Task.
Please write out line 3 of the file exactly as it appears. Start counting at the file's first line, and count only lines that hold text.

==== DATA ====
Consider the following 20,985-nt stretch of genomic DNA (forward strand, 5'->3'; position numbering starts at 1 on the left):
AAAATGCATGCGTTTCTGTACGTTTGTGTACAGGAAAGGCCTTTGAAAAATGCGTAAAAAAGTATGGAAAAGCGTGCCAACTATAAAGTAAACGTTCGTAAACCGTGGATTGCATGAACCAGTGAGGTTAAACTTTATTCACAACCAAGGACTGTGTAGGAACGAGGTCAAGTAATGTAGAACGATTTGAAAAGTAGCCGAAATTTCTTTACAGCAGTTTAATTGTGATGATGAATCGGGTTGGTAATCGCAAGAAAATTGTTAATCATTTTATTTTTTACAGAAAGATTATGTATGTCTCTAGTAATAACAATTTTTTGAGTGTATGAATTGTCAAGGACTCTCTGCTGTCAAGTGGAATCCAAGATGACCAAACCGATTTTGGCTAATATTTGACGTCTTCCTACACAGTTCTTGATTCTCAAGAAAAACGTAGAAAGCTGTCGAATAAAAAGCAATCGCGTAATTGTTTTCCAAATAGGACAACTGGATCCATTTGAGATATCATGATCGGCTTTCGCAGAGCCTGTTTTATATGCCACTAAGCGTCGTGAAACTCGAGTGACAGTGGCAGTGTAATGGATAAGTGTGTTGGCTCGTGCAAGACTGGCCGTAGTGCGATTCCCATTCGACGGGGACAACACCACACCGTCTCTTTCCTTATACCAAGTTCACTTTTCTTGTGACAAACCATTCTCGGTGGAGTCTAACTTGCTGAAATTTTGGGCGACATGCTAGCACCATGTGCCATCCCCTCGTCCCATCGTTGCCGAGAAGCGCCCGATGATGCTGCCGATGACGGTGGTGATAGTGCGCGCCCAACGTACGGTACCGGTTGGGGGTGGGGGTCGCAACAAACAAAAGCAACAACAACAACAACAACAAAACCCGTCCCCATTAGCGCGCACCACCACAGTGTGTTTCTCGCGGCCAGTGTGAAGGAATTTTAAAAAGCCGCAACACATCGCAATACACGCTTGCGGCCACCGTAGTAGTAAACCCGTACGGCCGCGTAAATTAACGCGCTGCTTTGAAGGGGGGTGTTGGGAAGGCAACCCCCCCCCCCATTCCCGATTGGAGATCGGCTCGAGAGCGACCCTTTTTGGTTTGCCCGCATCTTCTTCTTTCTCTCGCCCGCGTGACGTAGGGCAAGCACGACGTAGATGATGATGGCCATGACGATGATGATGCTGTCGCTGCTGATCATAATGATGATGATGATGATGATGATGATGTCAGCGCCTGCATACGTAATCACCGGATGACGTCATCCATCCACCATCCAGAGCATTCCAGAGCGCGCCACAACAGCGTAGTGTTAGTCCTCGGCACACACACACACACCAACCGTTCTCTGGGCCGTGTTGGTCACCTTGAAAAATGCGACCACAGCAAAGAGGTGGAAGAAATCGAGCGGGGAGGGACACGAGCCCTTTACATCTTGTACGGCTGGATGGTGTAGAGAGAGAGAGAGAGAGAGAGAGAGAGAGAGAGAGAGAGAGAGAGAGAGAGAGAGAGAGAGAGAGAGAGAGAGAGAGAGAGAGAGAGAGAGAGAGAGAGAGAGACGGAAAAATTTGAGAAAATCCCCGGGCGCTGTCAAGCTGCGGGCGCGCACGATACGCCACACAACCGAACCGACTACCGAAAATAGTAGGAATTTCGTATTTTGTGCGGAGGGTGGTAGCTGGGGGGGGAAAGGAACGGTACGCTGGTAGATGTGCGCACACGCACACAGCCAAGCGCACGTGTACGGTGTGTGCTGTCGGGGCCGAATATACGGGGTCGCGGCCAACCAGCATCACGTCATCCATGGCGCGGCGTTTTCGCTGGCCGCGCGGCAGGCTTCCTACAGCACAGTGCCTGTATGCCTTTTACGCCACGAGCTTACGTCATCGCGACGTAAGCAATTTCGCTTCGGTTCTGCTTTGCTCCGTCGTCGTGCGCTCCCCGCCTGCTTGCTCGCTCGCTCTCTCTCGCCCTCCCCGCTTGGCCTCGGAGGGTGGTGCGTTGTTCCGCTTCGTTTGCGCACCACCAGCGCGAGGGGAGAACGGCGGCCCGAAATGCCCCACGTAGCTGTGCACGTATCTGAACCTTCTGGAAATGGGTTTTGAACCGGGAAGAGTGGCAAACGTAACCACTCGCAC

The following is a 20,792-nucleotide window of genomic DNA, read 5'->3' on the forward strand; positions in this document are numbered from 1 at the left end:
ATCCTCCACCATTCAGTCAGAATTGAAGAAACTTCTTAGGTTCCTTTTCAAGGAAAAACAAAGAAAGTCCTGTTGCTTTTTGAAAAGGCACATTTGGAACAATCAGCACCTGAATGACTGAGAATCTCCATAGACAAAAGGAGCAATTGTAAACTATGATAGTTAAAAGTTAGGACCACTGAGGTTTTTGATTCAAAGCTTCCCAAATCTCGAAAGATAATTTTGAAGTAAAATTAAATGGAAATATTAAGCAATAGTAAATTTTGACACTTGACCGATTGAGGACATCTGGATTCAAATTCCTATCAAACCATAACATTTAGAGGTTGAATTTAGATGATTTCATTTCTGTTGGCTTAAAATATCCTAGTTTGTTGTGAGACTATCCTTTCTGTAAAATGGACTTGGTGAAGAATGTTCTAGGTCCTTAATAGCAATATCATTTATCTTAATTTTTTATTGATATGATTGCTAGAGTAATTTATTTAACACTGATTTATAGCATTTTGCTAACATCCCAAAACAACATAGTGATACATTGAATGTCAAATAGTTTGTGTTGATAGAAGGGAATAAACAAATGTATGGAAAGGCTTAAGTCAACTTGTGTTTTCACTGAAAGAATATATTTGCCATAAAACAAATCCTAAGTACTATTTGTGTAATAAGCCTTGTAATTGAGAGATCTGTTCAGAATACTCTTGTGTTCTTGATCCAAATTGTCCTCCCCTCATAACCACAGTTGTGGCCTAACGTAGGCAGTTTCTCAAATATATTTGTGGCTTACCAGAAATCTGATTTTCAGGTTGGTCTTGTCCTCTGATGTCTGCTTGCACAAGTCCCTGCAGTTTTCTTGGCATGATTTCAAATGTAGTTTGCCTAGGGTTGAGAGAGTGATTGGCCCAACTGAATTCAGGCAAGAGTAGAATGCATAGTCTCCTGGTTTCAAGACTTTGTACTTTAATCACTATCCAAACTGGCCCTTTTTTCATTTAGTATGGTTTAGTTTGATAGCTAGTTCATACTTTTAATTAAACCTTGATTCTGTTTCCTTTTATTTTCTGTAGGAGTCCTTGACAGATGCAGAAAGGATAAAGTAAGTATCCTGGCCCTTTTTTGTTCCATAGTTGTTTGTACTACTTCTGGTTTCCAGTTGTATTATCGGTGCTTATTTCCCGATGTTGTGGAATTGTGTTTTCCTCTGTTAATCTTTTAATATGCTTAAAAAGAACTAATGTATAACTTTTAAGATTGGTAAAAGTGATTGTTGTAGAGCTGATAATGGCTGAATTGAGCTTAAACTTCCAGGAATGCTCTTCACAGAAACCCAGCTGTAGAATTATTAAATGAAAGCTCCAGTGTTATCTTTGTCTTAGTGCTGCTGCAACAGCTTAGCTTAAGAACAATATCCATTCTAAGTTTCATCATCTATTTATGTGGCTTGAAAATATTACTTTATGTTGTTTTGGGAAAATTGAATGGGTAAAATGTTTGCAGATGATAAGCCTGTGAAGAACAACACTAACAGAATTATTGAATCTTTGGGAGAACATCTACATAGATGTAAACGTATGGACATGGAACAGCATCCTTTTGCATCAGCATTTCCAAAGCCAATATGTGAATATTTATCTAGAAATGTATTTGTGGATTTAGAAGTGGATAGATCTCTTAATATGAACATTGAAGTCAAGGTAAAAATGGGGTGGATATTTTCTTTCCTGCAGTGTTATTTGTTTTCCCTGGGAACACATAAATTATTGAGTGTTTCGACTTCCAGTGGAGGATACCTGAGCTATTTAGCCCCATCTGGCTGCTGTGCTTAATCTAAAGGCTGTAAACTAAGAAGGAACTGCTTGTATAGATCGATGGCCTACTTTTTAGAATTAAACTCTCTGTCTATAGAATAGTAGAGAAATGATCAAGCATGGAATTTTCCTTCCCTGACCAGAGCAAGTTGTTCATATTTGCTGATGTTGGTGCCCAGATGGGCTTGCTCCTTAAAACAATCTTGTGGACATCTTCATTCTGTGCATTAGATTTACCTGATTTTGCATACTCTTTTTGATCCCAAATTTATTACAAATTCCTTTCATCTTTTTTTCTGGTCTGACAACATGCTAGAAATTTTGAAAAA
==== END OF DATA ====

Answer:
The following is a 20,792-nucleotide window of genomic DNA, read 5'->3' on the forward strand; positions in this document are numbered from 1 at the left end: